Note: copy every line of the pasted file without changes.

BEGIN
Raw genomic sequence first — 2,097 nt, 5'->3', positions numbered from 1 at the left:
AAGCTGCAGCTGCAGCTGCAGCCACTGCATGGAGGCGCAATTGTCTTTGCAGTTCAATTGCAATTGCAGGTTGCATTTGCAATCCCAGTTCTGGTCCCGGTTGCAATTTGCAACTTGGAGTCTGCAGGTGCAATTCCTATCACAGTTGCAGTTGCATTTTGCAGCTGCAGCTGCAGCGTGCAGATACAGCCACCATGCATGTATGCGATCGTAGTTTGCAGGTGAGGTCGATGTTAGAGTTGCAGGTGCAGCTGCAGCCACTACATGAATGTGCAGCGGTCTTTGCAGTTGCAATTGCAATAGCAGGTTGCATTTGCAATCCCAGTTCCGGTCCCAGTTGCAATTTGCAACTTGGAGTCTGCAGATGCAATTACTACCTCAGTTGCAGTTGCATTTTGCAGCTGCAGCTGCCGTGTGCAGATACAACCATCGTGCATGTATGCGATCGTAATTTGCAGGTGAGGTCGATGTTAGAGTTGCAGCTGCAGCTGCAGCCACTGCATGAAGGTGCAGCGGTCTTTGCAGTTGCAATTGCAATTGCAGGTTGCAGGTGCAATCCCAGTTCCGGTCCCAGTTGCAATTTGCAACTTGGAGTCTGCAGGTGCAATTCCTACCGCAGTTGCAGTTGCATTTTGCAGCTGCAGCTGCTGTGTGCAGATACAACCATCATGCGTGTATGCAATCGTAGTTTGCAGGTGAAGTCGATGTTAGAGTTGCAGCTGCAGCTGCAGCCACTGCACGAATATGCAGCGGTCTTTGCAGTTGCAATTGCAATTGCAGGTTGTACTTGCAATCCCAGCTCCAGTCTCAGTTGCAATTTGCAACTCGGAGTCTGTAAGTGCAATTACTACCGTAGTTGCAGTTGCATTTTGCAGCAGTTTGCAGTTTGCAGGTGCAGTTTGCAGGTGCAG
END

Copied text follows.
Raw genomic sequence first — 2,097 nt, 5'->3', positions numbered from 1 at the left:
AAGCTGCAGCTGCAGCTGCAGCCACTGCATGGAGGCGCAATTGTCTTTGCAGTTCAATTGCAATTGCAGGTTGCATTTGCAATCCCAGTTCTGGTCCCGGTTGCAATTTGCAACTTGGAGTCTGCAGGTGCAATTCCTATCACAGTTGCAGTTGCATTTTGCAGCTGCAGCTGCAGCGTGCAGATACAGCCACCATGCATGTATGCGATCGTAGTTTGCAGGTGAGGTCGATGTTAGAGTTGCAGGTGCAGCTGCAGCCACTACATGAATGTGCAGCGGTCTTTGCAGTTGCAATTGCAATAGCAGGTTGCATTTGCAATCCCAGTTCCGGTCCCAGTTGCAATTTGCAACTTGGAGTCTGCAGATGCAATTACTACCTCAGTTGCAGTTGCATTTTGCAGCTGCAGCTGCCGTGTGCAGATACAACCATCGTGCATGTATGCGATCGTAATTTGCAGGTGAGGTCGATGTTAGAGTTGCAGCTGCAGCTGCAGCCACTGCATGAAGGTGCAGCGGTCTTTGCAGTTGCAATTGCAATTGCAGGTTGCAGGTGCAATCCCAGTTCCGGTCCCAGTTGCAATTTGCAACTTGGAGTCTGCAGGTGCAATTCCTACCGCAGTTGCAGTTGCATTTTGCAGCTGCAGCTGCTGTGTGCAGATACAACCATCATGCGTGTATGCAATCGTAGTTTGCAGGTGAAGTCGATGTTAGAGTTGCAGCTGCAGCTGCAGCCACTGCACGAATATGCAGCGGTCTTTGCAGTTGCAATTGCAATTGCAGGTTGTACTTGCAATCCCAGCTCCAGTCTCAGTTGCAATTTGCAACTCGGAGTCTGTAAGTGCAATTACTACCGTAGTTGCAGTTGCATTTTGCAGCAGTTTGCAGTTTGCAGGTGCAGTTTGCAGGTGCAG